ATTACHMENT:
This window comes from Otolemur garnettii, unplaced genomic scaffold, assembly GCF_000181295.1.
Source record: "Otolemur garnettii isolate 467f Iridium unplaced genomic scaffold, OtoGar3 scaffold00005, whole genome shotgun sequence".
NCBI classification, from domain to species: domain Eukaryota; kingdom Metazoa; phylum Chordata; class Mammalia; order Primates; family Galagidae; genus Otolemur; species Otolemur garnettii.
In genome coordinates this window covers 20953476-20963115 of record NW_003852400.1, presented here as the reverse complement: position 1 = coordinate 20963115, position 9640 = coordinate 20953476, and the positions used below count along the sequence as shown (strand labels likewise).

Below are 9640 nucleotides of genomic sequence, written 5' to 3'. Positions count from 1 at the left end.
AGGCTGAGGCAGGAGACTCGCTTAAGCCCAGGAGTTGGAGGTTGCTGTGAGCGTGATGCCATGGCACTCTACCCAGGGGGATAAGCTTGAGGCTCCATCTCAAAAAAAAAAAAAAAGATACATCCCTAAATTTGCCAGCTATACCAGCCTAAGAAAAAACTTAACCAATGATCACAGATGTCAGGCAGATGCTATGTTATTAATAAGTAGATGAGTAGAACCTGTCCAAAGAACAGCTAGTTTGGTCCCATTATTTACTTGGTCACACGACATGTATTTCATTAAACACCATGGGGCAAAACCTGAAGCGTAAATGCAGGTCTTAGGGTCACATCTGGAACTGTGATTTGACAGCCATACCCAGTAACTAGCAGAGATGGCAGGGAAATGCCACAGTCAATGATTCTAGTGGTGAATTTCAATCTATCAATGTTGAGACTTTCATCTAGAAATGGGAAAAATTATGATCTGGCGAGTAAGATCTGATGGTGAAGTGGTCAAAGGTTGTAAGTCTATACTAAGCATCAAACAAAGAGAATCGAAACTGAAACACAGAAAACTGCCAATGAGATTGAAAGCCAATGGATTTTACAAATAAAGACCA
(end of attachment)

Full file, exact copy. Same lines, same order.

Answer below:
This window comes from Otolemur garnettii, unplaced genomic scaffold, assembly GCF_000181295.1.
Source record: "Otolemur garnettii isolate 467f Iridium unplaced genomic scaffold, OtoGar3 scaffold00005, whole genome shotgun sequence".
NCBI classification, from domain to species: domain Eukaryota; kingdom Metazoa; phylum Chordata; class Mammalia; order Primates; family Galagidae; genus Otolemur; species Otolemur garnettii.
In genome coordinates this window covers 20953476-20963115 of record NW_003852400.1, presented here as the reverse complement: position 1 = coordinate 20963115, position 9640 = coordinate 20953476, and the positions used below count along the sequence as shown (strand labels likewise).

Below are 9640 nucleotides of genomic sequence, written 5' to 3'. Positions count from 1 at the left end.
AGGCTGAGGCAGGAGACTCGCTTAAGCCCAGGAGTTGGAGGTTGCTGTGAGCGTGATGCCATGGCACTCTACCCAGGGGGATAAGCTTGAGGCTCCATCTCAAAAAAAAAAAAAAAGATACATCCCTAAATTTGCCAGCTATACCAGCCTAAGAAAAAACTTAACCAATGATCACAGATGTCAGGCAGATGCTATGTTATTAATAAGTAGATGAGTAGAACCTGTCCAAAGAACAGCTAGTTTGGTCCCATTATTTACTTGGTCACACGACATGTATTTCATTAAACACCATGGGGCAAAACCTGAAGCGTAAATGCAGGTCTTAGGGTCACATCTGGAACTGTGATTTGACAGCCATACCCAGTAACTAGCAGAGATGGCAGGGAAATGCCACAGTCAATGATTCTAGTGGTGAATTTCAATCTATCAATGTTGAGACTTTCATCTAGAAATGGGAAAAATTATGATCTGGCGAGTAAGATCTGATGGTGAAGTGGTCAAAGGTTGTAAGTCTATACTAAGCATCAAACAAAGAGAATCGAAACTGAAACACAGAAAACTGCCAATGAGATTGAAAGCCAATGGATTTTACAAATAAAGACCA